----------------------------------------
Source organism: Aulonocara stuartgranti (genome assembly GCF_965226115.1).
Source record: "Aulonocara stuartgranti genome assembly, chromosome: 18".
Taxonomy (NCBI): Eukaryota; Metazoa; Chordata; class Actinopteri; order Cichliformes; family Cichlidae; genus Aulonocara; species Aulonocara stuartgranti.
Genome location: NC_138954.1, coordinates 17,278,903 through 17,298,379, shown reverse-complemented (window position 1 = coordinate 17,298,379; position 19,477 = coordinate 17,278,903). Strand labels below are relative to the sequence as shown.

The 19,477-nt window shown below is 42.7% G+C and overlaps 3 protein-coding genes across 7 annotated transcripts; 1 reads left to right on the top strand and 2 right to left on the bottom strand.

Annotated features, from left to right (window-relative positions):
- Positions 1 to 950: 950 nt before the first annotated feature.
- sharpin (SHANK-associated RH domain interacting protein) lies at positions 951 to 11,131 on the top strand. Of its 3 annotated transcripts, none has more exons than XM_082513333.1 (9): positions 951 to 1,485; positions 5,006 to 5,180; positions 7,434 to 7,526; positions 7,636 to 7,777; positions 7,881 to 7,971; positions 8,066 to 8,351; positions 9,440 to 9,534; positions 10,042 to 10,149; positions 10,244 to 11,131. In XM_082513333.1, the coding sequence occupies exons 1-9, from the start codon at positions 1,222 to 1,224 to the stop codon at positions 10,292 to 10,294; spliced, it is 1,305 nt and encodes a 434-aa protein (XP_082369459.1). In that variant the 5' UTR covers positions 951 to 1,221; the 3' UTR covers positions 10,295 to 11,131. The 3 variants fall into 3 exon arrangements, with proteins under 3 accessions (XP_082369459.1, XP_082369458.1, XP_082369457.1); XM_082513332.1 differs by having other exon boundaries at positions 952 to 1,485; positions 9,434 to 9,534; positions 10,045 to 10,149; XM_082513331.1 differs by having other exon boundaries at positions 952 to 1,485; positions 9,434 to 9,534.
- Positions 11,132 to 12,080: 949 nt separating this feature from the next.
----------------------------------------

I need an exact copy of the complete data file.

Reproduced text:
Source organism: Aulonocara stuartgranti (genome assembly GCF_965226115.1).
Source record: "Aulonocara stuartgranti genome assembly, chromosome: 18".
Taxonomy (NCBI): Eukaryota; Metazoa; Chordata; class Actinopteri; order Cichliformes; family Cichlidae; genus Aulonocara; species Aulonocara stuartgranti.
Genome location: NC_138954.1, coordinates 17,278,903 through 17,298,379, shown reverse-complemented (window position 1 = coordinate 17,298,379; position 19,477 = coordinate 17,278,903). Strand labels below are relative to the sequence as shown.

The 19,477-nt window shown below is 42.7% G+C and overlaps 3 protein-coding genes across 7 annotated transcripts; 1 reads left to right on the top strand and 2 right to left on the bottom strand.

Annotated features, from left to right (window-relative positions):
- Positions 1 to 950: 950 nt before the first annotated feature.
- sharpin (SHANK-associated RH domain interacting protein) lies at positions 951 to 11,131 on the top strand. Of its 3 annotated transcripts, none has more exons than XM_082513333.1 (9): positions 951 to 1,485; positions 5,006 to 5,180; positions 7,434 to 7,526; positions 7,636 to 7,777; positions 7,881 to 7,971; positions 8,066 to 8,351; positions 9,440 to 9,534; positions 10,042 to 10,149; positions 10,244 to 11,131. In XM_082513333.1, the coding sequence occupies exons 1-9, from the start codon at positions 1,222 to 1,224 to the stop codon at positions 10,292 to 10,294; spliced, it is 1,305 nt and encodes a 434-aa protein (XP_082369459.1). In that variant the 5' UTR covers positions 951 to 1,221; the 3' UTR covers positions 10,295 to 11,131. The 3 variants fall into 3 exon arrangements, with proteins under 3 accessions (XP_082369459.1, XP_082369458.1, XP_082369457.1); XM_082513332.1 differs by having other exon boundaries at positions 952 to 1,485; positions 9,434 to 9,534; positions 10,045 to 10,149; XM_082513331.1 differs by having other exon boundaries at positions 952 to 1,485; positions 9,434 to 9,534.
- Positions 11,132 to 12,080: 949 nt separating this feature from the next.